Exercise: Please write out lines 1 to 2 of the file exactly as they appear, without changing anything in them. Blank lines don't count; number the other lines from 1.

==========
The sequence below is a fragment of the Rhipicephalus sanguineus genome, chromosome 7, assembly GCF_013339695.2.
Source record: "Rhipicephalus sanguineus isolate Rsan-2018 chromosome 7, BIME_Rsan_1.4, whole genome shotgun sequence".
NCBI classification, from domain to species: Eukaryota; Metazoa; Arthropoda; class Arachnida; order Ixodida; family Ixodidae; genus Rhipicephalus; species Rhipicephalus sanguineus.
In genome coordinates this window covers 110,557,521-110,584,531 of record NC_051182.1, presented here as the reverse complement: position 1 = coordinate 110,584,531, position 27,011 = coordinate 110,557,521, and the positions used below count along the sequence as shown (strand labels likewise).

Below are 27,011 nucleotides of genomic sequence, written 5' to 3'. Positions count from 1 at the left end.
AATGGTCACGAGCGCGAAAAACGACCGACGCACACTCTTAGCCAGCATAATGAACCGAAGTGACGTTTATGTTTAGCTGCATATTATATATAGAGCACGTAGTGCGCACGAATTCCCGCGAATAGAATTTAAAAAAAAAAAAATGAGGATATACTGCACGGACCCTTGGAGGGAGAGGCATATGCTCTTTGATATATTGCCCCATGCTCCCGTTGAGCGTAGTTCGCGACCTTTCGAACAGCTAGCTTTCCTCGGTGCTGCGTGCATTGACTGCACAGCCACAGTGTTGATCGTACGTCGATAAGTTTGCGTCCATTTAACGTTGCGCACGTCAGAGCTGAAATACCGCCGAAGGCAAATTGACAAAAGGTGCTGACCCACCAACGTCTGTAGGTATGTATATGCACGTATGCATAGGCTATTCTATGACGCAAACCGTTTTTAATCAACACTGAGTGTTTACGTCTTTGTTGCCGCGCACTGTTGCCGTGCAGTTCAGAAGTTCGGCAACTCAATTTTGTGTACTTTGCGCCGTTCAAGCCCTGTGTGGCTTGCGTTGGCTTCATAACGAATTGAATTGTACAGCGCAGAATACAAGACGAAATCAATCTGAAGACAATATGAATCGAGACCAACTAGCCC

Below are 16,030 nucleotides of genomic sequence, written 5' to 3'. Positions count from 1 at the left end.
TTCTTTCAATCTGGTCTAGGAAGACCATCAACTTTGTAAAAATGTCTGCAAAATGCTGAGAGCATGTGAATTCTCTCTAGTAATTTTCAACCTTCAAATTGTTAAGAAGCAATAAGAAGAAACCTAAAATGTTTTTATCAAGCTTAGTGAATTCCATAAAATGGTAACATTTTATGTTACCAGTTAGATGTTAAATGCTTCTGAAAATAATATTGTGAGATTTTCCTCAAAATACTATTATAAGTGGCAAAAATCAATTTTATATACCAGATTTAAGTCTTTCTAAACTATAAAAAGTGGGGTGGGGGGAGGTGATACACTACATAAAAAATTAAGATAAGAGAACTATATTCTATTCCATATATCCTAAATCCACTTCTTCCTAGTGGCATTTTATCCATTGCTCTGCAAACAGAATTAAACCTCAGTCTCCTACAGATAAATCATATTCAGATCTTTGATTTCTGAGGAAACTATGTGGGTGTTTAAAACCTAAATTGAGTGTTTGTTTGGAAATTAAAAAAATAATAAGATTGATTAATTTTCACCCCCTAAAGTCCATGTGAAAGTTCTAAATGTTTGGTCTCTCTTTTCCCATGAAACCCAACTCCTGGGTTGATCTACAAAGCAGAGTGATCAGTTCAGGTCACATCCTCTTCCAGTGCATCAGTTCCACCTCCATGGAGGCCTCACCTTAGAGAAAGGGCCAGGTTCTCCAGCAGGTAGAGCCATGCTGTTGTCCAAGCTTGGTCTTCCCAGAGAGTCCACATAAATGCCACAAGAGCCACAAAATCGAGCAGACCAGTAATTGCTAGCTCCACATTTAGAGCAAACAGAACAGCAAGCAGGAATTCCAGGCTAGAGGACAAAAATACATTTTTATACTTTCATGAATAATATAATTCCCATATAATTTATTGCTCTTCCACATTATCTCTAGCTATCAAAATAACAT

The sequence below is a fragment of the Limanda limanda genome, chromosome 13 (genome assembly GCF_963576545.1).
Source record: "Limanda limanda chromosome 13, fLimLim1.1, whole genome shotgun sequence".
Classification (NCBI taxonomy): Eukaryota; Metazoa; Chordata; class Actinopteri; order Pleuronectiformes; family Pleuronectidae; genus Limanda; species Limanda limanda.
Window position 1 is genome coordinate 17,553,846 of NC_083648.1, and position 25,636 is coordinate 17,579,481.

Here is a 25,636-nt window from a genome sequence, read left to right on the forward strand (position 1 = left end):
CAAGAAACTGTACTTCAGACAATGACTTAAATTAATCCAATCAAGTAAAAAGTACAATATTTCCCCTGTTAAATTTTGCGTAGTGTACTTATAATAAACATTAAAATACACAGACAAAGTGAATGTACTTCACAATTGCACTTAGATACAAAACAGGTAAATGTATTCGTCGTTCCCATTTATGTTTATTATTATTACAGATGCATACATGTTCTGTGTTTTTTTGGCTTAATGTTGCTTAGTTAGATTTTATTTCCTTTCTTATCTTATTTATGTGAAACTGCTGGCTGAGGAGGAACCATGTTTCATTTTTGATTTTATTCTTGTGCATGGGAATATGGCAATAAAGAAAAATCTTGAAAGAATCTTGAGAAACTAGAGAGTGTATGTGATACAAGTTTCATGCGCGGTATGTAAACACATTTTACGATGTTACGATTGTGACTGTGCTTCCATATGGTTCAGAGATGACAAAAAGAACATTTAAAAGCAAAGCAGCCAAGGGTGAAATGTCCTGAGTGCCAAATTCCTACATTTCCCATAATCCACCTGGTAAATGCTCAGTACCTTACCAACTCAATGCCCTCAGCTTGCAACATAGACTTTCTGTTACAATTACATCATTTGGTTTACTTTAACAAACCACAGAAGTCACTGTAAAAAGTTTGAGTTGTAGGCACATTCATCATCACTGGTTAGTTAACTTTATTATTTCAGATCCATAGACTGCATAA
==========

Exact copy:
The sequence below is a fragment of the Rhipicephalus sanguineus genome, chromosome 7, assembly GCF_013339695.2.
Source record: "Rhipicephalus sanguineus isolate Rsan-2018 chromosome 7, BIME_Rsan_1.4, whole genome shotgun sequence".